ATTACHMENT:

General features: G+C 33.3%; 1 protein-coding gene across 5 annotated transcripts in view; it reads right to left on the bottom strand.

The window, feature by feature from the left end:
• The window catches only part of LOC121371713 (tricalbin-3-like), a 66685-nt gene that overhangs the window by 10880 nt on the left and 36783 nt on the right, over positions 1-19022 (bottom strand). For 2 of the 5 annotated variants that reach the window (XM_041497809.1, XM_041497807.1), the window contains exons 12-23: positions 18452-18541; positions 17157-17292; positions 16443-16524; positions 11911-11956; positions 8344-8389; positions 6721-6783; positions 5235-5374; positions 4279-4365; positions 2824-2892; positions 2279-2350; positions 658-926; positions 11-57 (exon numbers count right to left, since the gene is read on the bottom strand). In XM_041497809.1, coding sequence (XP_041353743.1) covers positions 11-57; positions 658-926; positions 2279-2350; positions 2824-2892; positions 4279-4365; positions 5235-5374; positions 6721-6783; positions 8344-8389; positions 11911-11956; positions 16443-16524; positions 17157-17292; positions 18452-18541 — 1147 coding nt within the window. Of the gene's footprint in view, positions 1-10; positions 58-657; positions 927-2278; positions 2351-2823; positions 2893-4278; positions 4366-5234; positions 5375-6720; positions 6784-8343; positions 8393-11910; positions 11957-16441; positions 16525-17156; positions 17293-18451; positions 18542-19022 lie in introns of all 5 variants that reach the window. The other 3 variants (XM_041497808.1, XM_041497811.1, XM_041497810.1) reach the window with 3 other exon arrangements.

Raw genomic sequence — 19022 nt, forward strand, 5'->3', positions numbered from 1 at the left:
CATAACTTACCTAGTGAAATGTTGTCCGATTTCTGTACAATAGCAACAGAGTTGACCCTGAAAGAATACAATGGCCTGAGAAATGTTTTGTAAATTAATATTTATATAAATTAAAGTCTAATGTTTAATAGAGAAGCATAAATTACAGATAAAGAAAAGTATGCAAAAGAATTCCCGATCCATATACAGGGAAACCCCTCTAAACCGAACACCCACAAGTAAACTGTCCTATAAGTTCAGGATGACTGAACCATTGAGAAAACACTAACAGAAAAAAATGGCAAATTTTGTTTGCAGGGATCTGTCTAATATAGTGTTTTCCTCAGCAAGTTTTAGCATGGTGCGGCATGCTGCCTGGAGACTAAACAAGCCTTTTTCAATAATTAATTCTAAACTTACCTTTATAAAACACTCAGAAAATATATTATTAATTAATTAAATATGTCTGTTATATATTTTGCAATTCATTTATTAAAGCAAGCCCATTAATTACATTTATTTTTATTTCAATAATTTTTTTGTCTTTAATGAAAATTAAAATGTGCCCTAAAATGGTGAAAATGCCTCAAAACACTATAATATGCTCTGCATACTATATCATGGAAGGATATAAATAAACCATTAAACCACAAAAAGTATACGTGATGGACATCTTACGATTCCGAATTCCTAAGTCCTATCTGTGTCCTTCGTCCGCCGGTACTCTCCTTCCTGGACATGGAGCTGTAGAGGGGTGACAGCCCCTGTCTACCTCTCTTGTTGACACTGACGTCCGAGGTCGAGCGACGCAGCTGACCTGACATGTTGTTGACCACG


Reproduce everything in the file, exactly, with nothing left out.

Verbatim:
General features: G+C 33.3%; 1 protein-coding gene across 5 annotated transcripts in view; it reads right to left on the bottom strand.

The window, feature by feature from the left end:
• The window catches only part of LOC121371713 (tricalbin-3-like), a 66685-nt gene that overhangs the window by 10880 nt on the left and 36783 nt on the right, over positions 1-19022 (bottom strand). For 2 of the 5 annotated variants that reach the window (XM_041497809.1, XM_041497807.1), the window contains exons 12-23: positions 18452-18541; positions 17157-17292; positions 16443-16524; positions 11911-11956; positions 8344-8389; positions 6721-6783; positions 5235-5374; positions 4279-4365; positions 2824-2892; positions 2279-2350; positions 658-926; positions 11-57 (exon numbers count right to left, since the gene is read on the bottom strand). In XM_041497809.1, coding sequence (XP_041353743.1) covers positions 11-57; positions 658-926; positions 2279-2350; positions 2824-2892; positions 4279-4365; positions 5235-5374; positions 6721-6783; positions 8344-8389; positions 11911-11956; positions 16443-16524; positions 17157-17292; positions 18452-18541 — 1147 coding nt within the window. Of the gene's footprint in view, positions 1-10; positions 58-657; positions 927-2278; positions 2351-2823; positions 2893-4278; positions 4366-5234; positions 5375-6720; positions 6784-8343; positions 8393-11910; positions 11957-16441; positions 16525-17156; positions 17293-18451; positions 18542-19022 lie in introns of all 5 variants that reach the window. The other 3 variants (XM_041497808.1, XM_041497811.1, XM_041497810.1) reach the window with 3 other exon arrangements.

Raw genomic sequence — 19022 nt, forward strand, 5'->3', positions numbered from 1 at the left:
CATAACTTACCTAGTGAAATGTTGTCCGATTTCTGTACAATAGCAACAGAGTTGACCCTGAAAGAATACAATGGCCTGAGAAATGTTTTGTAAATTAATATTTATATAAATTAAAGTCTAATGTTTAATAGAGAAGCATAAATTACAGATAAAGAAAAGTATGCAAAAGAATTCCCGATCCATATACAGGGAAACCCCTCTAAACCGAACACCCACAAGTAAACTGTCCTATAAGTTCAGGATGACTGAACCATTGAGAAAACACTAACAGAAAAAAATGGCAAATTTTGTTTGCAGGGATCTGTCTAATATAGTGTTTTCCTCAGCAAGTTTTAGCATGGTGCGGCATGCTGCCTGGAGACTAAACAAGCCTTTTTCAATAATTAATTCTAAACTTACCTTTATAAAACACTCAGAAAATATATTATTAATTAATTAAATATGTCTGTTATATATTTTGCAATTCATTTATTAAAGCAAGCCCATTAATTACATTTATTTTTATTTCAATAATTTTTTTGTCTTTAATGAAAATTAAAATGTGCCCTAAAATGGTGAAAATGCCTCAAAACACTATAATATGCTCTGCATACTATATCATGGAAGGATATAAATAAACCATTAAACCACAAAAAGTATACGTGATGGACATCTTACGATTCCGAATTCCTAAGTCCTATCTGTGTCCTTCGTCCGCCGGTACTCTCCTTCCTGGACATGGAGCTGTAGAGGGGTGACAGCCCCTGTCTACCTCTCTTGTTGACACTGACGTCCGAGGTCGAGCGACGCAGCTGACCTGACATGTTGTTGACCACG